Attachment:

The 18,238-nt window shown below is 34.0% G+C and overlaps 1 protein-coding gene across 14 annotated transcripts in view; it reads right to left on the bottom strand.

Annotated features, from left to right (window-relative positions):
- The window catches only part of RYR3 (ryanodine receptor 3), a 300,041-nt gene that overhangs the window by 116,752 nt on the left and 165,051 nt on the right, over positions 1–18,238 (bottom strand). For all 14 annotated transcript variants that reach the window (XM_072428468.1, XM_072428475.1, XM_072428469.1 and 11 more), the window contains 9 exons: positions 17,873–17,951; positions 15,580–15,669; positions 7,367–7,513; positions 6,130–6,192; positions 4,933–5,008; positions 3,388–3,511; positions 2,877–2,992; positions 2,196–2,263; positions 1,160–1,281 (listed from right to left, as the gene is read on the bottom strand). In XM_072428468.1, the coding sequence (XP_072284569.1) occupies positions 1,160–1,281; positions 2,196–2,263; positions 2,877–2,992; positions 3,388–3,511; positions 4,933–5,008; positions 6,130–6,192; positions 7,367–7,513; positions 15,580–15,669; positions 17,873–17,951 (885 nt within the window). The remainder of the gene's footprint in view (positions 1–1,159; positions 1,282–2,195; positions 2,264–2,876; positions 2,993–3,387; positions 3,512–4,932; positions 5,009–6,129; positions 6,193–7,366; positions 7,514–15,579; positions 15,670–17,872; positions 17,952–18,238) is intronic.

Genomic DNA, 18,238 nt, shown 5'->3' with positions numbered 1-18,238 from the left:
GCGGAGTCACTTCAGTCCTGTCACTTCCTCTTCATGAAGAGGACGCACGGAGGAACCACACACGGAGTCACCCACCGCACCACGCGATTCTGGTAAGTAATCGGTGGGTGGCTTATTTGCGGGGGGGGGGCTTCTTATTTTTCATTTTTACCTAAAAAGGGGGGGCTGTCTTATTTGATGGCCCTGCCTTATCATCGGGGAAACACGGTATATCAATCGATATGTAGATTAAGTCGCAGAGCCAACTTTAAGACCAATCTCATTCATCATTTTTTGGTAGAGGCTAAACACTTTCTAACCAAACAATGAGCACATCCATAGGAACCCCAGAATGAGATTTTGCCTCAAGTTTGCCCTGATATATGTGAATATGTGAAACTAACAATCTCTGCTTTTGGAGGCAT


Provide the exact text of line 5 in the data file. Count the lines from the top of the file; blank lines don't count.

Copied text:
GCGGAGTCACTTCAGTCCTGTCACTTCCTCTTCATGAAGAGGACGCACGGAGGAACCACACACGGAGTCACCCACCGCACCACGCGATTCTGGTAAGTAATCGGTGGGTGGCTTATTTGCGGGGGGGGGGCTTCTTATTTTTCATTTTTACCTAAAAAGGGGGGGCTGTCTTATTTGATGGCCCTGCCTTATCATCGGGGAAACACGGTATATCAATCGATATGTAGATTAAGTCGCAGAGCCAACTTTAAGACCAATCTCATTCATCATTTTTTGGTAGAGGCTAAACACTTTCTAACCAAACAATGAGCACATCCATAGGAACCCCAGAATGAGATTTTGCCTCAAGTTTGCCCTGATATATGTGAATATGTGAAACTAACAATCTCTGCTTTTGGAGGCAT